Project Based Learning in the Supplementary School—Yes, You CAN!

Written by Behrman House Staff, 01 of August, 2012
Learning is most effective when students take charge of their own experiences. But planning these experiences, and finding the time for them, can be a challenge. How then do we engage our students?

In the Behrman House Project Based Learning Essay Series, our editorial staff members write about ways to introduce this dynamic approach to learning in your own school, and provide an array of resources to get you started. Topics include an overview of project based learning, where to find resources for your classroom, and how to teach Jewish values and even Hebrew using a project approach.

Project Based Learning Essay Series

A Rationale for Using Project Based Learning in the Jewish Classroom

by Rabbi Mark H. Levine - September 11, 2012

Discovering PBL Resources for the Jewish Classroom

by Aviva Werner - September 12, 2012

Jump Right In: Teaching Jewish Values via Project Based Learning

by Dena Neusner - September 20, 2012

Project Based Learning and the Hebrew Curriculum

by Terry Kaye - October 16, 2012

8 Essential Characteristics of Project Based Learning

by Diane Zimmerman - December 18, 2012

Webinar: Using the Online Learning Center for Project Based Learning

The capstone to our project based learning essay series, this webinar reviews some of the basics of project based learning for the religious school environment and shows you how the Online Learning Center can be used to help you plan projects for your class and to help students document and share their learning along the way. You’ll also get a look at some of the PBL lesson plans that Behrman House and Babaganewz have been creating just for you.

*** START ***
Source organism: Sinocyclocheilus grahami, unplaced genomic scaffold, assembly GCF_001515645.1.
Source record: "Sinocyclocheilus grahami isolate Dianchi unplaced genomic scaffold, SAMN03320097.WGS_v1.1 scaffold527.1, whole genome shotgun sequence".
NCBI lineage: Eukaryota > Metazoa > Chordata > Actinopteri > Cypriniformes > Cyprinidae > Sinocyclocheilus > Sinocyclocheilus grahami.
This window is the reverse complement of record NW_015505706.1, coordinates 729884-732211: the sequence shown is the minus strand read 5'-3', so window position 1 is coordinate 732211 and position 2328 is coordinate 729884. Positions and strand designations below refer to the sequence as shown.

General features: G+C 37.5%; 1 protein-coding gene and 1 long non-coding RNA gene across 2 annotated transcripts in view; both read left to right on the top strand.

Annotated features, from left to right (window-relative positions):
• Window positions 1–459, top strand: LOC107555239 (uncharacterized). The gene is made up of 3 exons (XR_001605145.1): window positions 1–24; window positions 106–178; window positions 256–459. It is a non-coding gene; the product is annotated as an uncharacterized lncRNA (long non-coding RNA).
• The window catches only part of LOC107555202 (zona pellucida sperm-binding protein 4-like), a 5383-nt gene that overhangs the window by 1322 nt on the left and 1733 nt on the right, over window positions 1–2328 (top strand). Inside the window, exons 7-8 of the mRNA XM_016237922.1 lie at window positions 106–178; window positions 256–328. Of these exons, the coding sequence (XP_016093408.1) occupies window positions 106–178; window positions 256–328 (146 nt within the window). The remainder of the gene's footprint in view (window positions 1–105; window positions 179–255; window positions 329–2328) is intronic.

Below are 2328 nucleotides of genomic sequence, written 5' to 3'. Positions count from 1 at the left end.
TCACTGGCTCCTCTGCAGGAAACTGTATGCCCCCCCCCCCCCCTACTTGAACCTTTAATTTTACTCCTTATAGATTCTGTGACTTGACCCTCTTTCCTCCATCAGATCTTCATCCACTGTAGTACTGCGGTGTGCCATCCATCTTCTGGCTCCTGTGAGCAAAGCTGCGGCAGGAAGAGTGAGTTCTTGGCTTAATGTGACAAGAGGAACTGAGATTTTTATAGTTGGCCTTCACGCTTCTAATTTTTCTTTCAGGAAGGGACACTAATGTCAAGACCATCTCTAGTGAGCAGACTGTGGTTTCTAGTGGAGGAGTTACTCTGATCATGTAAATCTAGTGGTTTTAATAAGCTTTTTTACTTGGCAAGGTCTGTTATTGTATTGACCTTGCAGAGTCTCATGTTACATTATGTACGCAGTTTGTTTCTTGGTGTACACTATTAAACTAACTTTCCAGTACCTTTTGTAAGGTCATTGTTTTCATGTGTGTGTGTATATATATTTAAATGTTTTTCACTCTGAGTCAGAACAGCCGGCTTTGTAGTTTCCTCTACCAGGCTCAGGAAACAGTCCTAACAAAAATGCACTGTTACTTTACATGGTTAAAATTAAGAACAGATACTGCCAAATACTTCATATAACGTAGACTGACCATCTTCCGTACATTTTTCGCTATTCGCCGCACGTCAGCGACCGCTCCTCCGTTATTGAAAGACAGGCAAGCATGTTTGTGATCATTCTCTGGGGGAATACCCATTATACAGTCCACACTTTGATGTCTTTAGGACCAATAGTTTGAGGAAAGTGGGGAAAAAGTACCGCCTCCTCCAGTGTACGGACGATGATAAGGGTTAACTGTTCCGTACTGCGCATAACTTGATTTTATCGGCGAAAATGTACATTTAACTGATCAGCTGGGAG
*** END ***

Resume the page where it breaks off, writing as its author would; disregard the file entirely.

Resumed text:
Watch the recorded webinar (Scroll down to the Webinar Recordings section)
Check the schedule for upcoming PBL webinars

Free PBL Lesson Plan

The first project based learning lesson plan from Babaganewz is now available FREE in the Behrman House Resource Libraries. This lesson focuses on the Jewish concept of free will and challenges students to determine if it is ethical to install anti-drunk driving technology in cars. Students, working in groups as ethical consultants to an automotive company, will study sources related to free will and answer questions about the sources as they go along. Students will then present their findings to automotive company executives.

This 28-page lesson in PDF format includes all the sources and worksheets you’ll need to facilitate the project in your class, as well as direction and helpful hints for teachers new to PBL. The unit is designed to take between 4 and 6 class sessions.

To find the lesson plan, search "PBL" in the Resource Libraries.

Do you know others who want to learn more about project based learning in the religious school? Do them a favor and forward this article!